CLEVELAND – It could turn out to be LeBron James’ last home game in a Cavaliers uniform. It could also turn out to be Mike Brown’s last game at Quicken Loans Arena as Cleveland’s head coach.
In the kind of performance that could cause a superstar to leave and a coach to get fired, the Cavaliers had absolutely no answer for the supposedly old Boston Celtics, who cruised to an unbelievably easy 120-88 win Tuesday night in Game 5 of the Eastern Conference semifinals.
The Celtics now lead the series 3-2 and can close out their upset of the top-seeded Cavaliers by winning Game 6 Thursday night at 8 at TD Garden.
“We cannot come back here,” Boston forward Kevin Garnett said after his team handed the Cavaliers their worst home playoff loss in franchise history for the second straight time in the series. “This is our Game 7 coming up (Thursday).”
If the Cavaliers can force a real Game 7, it will be Sunday at 3:30 p.m. at The Q. If they can’t, major changes could be coming for a team that has posted the best regular-season record in the league the past two seasons.
A year ago, Cleveland went 66-16 in the regular season and won its first eight playoff games before getting shocked by Orlando in the conference finals.
Now, the supposedly built-for-the-postseason Cavaliers, who went an NBA-best 61-21 in 2009-10, are suddenly on the verge of elimination a round earlier.
“Me sitting up here and saying that was potentially our last home game of the season, that wouldn’t be me, it wouldn’t be our team,” James said.
In the next breath, however, the seventh-year pro did not fault Cleveland fans for booing loudly for most of the final period.
“We played awful,” James said. “They had every right to boo us.”
When a best-of-seven series has been tied 2-2, the Game 5 winner has advanced 86 percent of the time.
When a team plays like Cleveland did in Game 5, it loses 100 percent of the time.
The Cavaliers were absolutely lousy in every area – offense, defense, coaching – and it started with two-time league MVP James, who will almost certainly opt out of the final year of his contract and become a free agent in July.
Playing with a strained and bruised right elbow, James put a serious bruising on the rims in what was easily the worst playoff performance of his career.
The 25-year-old missed his first seven shots – it took him 2½ quarters to do that in what was another extremely passive effort – and finished the night 3-of-14 from the field while posting 15 points, six rebounds and seven assists.
“I just missed a lot of open shots I’m capable of making,” said James, who declined to use his elbow as an excuse. “You don’t see it out of me a lot. When it happens, it’s a big surprise.”
After at least going to the hole a few times in an 0-of-4 shooting first half – he attempted 10 free throws in that span – James went 3-of-10 from the field and 1-of-2 at the line in the second.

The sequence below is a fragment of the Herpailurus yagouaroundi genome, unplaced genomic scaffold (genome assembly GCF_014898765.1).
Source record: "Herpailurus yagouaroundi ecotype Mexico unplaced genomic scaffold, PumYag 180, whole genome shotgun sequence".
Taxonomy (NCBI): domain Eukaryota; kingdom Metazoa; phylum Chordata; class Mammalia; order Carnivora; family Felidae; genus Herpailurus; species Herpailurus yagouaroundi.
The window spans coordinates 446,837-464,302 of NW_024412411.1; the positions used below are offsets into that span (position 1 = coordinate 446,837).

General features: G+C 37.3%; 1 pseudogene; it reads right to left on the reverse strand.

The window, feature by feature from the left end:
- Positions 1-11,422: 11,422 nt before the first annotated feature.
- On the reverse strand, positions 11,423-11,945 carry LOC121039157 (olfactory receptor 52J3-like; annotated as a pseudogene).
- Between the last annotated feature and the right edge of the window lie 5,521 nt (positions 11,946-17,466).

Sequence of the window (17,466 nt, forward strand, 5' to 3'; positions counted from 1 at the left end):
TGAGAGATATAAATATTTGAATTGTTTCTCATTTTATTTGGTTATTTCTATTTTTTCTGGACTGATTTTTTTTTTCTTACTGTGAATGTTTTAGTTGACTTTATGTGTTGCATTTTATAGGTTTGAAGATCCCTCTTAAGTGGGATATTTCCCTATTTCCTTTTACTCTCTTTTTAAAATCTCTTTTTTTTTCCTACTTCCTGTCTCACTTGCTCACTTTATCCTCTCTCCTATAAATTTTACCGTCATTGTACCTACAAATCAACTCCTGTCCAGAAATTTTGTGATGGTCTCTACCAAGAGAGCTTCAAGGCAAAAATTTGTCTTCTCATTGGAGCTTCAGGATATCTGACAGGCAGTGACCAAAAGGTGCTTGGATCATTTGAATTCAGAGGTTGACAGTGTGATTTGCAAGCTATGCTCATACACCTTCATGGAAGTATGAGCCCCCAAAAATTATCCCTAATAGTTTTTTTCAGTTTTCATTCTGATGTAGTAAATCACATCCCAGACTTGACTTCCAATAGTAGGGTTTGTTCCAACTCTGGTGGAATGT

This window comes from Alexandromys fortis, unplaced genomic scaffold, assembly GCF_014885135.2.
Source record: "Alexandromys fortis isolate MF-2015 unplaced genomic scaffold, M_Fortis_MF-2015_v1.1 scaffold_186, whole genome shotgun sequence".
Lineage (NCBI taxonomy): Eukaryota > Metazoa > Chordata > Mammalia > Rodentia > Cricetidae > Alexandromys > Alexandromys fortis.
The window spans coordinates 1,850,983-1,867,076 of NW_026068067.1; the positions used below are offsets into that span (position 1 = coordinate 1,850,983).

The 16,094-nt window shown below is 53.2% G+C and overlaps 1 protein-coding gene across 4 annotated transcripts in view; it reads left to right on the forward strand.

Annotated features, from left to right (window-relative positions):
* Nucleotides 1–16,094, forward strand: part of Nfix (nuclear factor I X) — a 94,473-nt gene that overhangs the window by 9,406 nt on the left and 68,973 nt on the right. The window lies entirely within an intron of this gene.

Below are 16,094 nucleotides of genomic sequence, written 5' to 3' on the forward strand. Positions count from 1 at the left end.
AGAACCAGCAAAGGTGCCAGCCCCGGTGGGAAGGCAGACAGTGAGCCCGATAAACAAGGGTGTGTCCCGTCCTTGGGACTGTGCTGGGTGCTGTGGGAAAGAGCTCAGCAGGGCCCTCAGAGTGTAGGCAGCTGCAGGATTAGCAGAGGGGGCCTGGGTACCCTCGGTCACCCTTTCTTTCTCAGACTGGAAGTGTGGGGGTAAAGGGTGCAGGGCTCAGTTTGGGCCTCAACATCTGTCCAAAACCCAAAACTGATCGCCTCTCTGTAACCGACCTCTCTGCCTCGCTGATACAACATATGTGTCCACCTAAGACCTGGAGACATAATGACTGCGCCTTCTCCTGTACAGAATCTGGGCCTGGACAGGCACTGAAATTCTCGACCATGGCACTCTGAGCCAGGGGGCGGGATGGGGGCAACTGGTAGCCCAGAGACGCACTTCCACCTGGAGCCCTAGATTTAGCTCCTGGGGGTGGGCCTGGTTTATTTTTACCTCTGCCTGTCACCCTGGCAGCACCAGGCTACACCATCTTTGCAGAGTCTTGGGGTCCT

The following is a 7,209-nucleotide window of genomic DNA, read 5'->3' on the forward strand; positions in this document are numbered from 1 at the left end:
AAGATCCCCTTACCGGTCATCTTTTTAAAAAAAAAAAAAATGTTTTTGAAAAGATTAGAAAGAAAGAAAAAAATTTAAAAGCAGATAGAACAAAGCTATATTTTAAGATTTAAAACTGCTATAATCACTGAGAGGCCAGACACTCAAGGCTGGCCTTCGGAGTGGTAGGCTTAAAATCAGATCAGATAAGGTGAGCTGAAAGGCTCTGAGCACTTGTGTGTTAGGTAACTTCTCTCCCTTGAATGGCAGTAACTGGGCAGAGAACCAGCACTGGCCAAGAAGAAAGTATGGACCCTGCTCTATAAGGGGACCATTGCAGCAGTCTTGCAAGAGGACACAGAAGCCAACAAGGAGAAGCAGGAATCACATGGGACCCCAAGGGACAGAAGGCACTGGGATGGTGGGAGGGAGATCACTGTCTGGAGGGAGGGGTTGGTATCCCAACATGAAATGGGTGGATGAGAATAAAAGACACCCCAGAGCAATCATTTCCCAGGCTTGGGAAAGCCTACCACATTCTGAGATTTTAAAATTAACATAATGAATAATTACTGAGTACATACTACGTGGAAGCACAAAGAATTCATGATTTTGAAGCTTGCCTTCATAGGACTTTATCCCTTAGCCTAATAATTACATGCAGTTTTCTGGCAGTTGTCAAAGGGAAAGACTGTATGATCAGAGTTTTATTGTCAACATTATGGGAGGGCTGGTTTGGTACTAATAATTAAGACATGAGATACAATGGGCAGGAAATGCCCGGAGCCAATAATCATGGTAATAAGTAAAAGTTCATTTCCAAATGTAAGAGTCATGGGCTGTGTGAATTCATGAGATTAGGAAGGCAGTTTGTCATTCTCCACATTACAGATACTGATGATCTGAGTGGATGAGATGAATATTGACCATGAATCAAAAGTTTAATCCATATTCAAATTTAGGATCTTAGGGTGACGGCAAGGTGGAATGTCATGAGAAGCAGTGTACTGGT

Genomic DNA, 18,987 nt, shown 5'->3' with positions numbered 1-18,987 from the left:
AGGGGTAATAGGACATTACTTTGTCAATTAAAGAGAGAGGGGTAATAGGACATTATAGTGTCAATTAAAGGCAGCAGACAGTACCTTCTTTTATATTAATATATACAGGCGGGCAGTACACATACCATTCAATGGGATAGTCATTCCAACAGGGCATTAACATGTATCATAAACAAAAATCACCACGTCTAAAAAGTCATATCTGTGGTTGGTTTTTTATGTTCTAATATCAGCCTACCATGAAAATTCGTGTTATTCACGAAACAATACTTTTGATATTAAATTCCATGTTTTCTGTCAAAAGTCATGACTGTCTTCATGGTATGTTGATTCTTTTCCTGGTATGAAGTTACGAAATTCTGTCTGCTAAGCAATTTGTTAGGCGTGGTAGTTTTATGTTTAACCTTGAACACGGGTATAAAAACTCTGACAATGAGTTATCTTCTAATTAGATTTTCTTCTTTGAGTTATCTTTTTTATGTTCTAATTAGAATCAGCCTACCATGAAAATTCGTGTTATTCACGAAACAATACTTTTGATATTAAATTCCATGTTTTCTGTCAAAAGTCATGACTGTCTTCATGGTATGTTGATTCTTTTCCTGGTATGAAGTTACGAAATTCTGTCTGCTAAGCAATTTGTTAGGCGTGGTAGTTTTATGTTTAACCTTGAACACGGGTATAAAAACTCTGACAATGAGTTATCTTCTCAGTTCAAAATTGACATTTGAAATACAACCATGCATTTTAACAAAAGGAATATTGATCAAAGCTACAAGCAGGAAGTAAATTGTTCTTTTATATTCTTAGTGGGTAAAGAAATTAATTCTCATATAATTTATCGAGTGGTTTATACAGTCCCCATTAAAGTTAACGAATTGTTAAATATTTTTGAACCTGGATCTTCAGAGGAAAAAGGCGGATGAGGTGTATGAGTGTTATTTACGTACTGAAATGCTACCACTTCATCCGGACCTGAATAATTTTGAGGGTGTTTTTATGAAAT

“He had an off night tonight, which is abnormal,” Brown said. “He brings it for us almost every night.”
Defensively, the Cavaliers gave up 100 points over the final three quarters, falling behind by 21 late in the third and by 24 early in the fourth. Somehow, it only got worse after that.
Brown, whose messages no longer appear to be getting through to his players, grasped at straws that hadn’t stirred a drink in weeks, playing Zydrunas Ilgauskas significant minutes in the first half and going even further down the bench to summon Daniel Gibson in the third period.
Core rotation player Delonte West, meanwhile, didn’t play in the second half and J.J. Hickson didn’t play until serious garbage time.
The Cavaliers did get 21 points from Shaquille O’Neal and 14 from Anthony Parker, but those numbers hardly mattered, as Cleveland allowed Boston to shoot .550 from the field and got just nine points from Mo Williams, who right now couldn’t defend a fence post.
“There was little we did right tonight,” Brown said.
While nothing worked for the Cavaliers, everything clicked for the Celtics, who got six 3-pointers and 25 points from Ray Allen, 21 points, 11 rebounds and seven assists from the previously struggling Paul Pierce, 18 points from Garnett, 16 points (all in the second half) and seven assists from Rajon Rondo and 15 points off the bench from Glen Davis.
“We’ve done nothing,” Boston coach Doc Rivers said. “We’ve won three games, but we have to win four.”
Down six at intermission, things quickly went from bad to worse for the Cavaliers, as Allen opened the third period by canning a pair of 3-pointers to put the Celtics up 12.
James finally got his first field goal on a breakaway dunk with 6:17 to go in the third period, but two minutes after that the Cavaliers were down 21 when Allen hit yet another 3-pointer.
Rondo didn’t score his first points until the 9:47 mark of the third, but he quickly added 10 more in the quarter as Boston outplayed Cleveland in every aspect to take an 80-63 lead into the fourth.
The Celtics led 50-44 after an extremely odd first half that was highlighted by a 16-0 Boston run with Rondo on the bench.
Though the Cavaliers did nothing extraordinary against him, the Celtics point guard had no points on 0-of-2 shooting, one rebound and three assists at intermission. Despite not having a field goal, James was Cleveland’s leading scorer at halftime after making 8-of-10 free throws.
The Cavaliers led 29-21 when Rondo went to the bench with 9:44 to go in the second quarter – that means the Celtics closed the game on a 99-59 run – but Boston reeled off 16 unanswered points while Cleveland went scoreless for 6:04.
Boston’s big three of Pierce (14), Allen (13) and Garnett (12) had 39 points at intermission, while James didn’t score his first points of the night until hitting two free throws with 10:55 to go in the second period.
Contact Rick Noland at (330) 721-4061 or firstname.lastname@example.org.